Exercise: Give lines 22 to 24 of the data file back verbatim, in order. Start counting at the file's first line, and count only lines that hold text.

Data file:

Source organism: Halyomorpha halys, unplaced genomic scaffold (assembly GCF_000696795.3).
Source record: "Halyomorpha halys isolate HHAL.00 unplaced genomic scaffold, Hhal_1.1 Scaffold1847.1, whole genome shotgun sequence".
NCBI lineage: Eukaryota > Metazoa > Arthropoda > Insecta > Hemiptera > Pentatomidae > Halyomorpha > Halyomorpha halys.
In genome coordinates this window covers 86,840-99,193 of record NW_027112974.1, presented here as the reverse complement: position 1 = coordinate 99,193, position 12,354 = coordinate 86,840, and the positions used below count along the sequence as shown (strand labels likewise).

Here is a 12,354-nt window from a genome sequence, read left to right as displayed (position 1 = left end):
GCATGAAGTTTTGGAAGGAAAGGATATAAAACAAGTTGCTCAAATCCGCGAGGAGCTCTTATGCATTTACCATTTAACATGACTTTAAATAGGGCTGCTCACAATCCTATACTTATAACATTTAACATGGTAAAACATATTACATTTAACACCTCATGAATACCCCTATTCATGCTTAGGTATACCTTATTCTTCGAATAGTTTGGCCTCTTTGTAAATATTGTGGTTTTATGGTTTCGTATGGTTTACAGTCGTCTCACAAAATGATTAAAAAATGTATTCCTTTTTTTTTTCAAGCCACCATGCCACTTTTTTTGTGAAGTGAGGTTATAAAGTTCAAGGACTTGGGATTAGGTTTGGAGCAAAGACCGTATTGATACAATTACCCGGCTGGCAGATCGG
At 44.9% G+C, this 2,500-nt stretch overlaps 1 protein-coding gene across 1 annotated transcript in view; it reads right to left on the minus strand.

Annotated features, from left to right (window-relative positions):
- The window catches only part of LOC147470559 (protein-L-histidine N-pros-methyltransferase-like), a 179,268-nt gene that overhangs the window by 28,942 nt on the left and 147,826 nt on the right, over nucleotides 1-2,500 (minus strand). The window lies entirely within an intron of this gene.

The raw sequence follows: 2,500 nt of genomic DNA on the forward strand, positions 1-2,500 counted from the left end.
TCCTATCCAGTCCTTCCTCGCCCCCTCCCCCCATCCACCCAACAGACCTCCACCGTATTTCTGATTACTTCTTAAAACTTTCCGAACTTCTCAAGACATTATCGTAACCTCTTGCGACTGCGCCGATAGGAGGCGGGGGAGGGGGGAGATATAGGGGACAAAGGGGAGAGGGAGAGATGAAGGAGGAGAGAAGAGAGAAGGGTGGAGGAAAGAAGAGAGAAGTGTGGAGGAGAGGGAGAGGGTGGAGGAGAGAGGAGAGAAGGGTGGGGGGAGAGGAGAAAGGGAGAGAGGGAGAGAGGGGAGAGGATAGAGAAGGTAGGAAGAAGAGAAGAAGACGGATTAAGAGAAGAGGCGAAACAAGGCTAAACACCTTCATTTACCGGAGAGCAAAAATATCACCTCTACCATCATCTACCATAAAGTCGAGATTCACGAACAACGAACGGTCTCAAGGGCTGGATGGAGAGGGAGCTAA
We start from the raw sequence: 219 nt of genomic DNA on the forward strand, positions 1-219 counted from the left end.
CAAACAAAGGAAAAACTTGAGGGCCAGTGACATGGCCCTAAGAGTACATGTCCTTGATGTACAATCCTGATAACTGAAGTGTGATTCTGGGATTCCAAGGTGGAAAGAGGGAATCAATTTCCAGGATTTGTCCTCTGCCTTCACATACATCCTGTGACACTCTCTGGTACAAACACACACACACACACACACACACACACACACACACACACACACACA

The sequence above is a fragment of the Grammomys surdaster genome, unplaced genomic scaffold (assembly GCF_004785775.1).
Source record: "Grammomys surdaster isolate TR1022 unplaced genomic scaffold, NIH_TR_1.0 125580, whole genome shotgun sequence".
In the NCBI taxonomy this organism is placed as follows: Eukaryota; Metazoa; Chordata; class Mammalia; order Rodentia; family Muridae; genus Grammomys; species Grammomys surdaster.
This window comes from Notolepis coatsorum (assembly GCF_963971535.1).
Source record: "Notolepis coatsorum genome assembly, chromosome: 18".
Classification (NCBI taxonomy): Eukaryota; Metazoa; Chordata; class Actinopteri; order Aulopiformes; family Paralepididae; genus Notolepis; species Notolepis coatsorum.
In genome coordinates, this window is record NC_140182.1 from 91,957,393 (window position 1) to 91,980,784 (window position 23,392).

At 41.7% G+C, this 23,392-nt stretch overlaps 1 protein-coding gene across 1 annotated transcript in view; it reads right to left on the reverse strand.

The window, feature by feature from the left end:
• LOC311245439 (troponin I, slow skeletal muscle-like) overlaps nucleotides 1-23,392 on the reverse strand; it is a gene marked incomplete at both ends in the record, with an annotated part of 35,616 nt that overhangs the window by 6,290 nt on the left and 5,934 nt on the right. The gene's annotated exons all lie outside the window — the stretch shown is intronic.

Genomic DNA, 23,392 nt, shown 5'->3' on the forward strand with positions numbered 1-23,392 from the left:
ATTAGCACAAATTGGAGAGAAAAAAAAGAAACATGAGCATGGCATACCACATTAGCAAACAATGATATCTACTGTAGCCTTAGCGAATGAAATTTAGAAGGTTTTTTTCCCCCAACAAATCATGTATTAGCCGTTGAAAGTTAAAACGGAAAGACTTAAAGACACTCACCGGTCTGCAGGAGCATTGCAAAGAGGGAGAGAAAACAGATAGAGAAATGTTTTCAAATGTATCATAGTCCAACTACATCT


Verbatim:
The window, feature by feature from the left end:
• LOC311245439 (troponin I, slow skeletal muscle-like) overlaps nucleotides 1-23,392 on the reverse strand; it is a gene marked incomplete at both ends in the record, with an annotated part of 35,616 nt that overhangs the window by 6,290 nt on the left and 5,934 nt on the right. The gene's annotated exons all lie outside the window — the stretch shown is intronic.

Genomic DNA, 23,392 nt, shown 5'->3' on the forward strand with positions numbered 1-23,392 from the left: